With this cosmopolite character she dreaded everything which might produce hostile collision between any two of these countries.
As a cosmopolite, I claim this privilege, at least, though I can see defects in all.
Sam, the cosmopolite, who called bartenders in San Antone by their first name, stood in the door.
No, sir, it is the remarkable gift of our people to be cosmopolite.
My cosmopolite made a large adieu and left me, for he thought he saw some one through the chatter and smoke whom he knew.
Then you get the real British flavor, which the cosmopolite Englishman loses.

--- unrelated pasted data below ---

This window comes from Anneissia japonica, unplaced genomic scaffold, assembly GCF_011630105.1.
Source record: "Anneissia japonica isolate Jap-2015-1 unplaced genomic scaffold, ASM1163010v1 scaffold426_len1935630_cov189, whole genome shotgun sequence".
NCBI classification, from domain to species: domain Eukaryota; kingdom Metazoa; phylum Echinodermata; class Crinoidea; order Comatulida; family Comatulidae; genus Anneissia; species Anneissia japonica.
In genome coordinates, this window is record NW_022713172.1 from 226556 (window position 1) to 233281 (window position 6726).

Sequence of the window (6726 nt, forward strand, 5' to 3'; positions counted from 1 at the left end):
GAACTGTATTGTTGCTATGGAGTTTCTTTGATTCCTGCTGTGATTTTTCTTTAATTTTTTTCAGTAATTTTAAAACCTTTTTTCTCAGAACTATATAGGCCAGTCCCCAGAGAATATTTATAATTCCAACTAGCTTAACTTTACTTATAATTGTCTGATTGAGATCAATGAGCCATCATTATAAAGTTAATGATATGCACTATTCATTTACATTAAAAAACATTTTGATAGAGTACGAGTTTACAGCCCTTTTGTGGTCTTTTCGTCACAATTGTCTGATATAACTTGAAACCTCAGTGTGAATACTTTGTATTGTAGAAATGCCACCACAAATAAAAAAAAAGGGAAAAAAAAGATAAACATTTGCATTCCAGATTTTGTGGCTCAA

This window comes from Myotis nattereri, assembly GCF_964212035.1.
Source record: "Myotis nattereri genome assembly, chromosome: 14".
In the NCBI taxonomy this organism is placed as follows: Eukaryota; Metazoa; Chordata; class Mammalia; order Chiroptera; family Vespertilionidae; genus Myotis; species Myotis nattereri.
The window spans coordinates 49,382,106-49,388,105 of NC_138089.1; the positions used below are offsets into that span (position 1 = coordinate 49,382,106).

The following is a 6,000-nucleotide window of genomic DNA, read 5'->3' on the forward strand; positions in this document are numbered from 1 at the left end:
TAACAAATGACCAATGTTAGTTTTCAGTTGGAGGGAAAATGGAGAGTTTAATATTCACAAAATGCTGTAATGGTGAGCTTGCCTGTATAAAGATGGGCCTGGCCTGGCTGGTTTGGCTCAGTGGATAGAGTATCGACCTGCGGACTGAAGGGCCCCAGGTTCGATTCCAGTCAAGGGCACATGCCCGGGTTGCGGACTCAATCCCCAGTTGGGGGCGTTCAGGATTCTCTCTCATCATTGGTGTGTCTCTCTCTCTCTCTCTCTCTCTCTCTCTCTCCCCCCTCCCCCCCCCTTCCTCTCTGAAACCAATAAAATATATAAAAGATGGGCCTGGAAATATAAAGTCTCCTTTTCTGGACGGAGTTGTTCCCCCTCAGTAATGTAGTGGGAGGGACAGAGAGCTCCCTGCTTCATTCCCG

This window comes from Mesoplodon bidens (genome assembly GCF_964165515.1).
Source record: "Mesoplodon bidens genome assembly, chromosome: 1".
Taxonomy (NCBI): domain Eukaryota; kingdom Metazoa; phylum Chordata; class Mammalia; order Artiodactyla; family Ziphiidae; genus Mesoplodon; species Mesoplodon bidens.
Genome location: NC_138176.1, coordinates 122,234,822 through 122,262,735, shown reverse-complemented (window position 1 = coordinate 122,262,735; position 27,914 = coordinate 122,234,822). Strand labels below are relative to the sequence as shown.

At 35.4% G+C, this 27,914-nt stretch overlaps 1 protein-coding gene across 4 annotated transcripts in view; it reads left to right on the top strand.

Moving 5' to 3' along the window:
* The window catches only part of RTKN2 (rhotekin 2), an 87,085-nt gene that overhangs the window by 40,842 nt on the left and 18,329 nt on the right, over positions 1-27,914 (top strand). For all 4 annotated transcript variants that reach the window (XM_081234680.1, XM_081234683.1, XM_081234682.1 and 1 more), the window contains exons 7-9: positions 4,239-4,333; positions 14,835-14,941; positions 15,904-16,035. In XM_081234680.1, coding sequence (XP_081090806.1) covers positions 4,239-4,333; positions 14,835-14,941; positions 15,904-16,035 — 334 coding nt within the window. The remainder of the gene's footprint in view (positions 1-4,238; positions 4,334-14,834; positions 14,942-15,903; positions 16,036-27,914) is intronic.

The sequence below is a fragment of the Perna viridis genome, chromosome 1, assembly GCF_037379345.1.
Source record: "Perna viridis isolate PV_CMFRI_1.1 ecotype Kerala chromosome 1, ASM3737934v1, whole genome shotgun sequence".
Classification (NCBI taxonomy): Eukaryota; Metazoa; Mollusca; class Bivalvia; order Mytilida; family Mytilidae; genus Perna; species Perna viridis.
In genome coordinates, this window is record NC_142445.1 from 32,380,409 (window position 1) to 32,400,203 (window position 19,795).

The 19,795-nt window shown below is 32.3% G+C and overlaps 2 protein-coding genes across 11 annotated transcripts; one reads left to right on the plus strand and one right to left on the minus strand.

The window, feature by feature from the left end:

Does the cosmopolite necessarily pay for his freedom by a want of function—the impersonality of not being representative?
A complete man is intellectually and physically a cosmopolite.
From its evident knowledge of Ireland, it could be written by none but an Irishman; but its sentiments are cosmopolite.
I think he was a cosmopolite, and belonged to the world generally.
late 16c., "man of the world; citizen of the world," from Greek kosmopolites "citizen of the world," from kosmos "world" (see cosmos) + polites "citizen" (see politic). In common use 17c. in a neutral sense; it faded out in 18c. but was revived from c.1800 with a tinge of reproachfulness (opposed to patriot).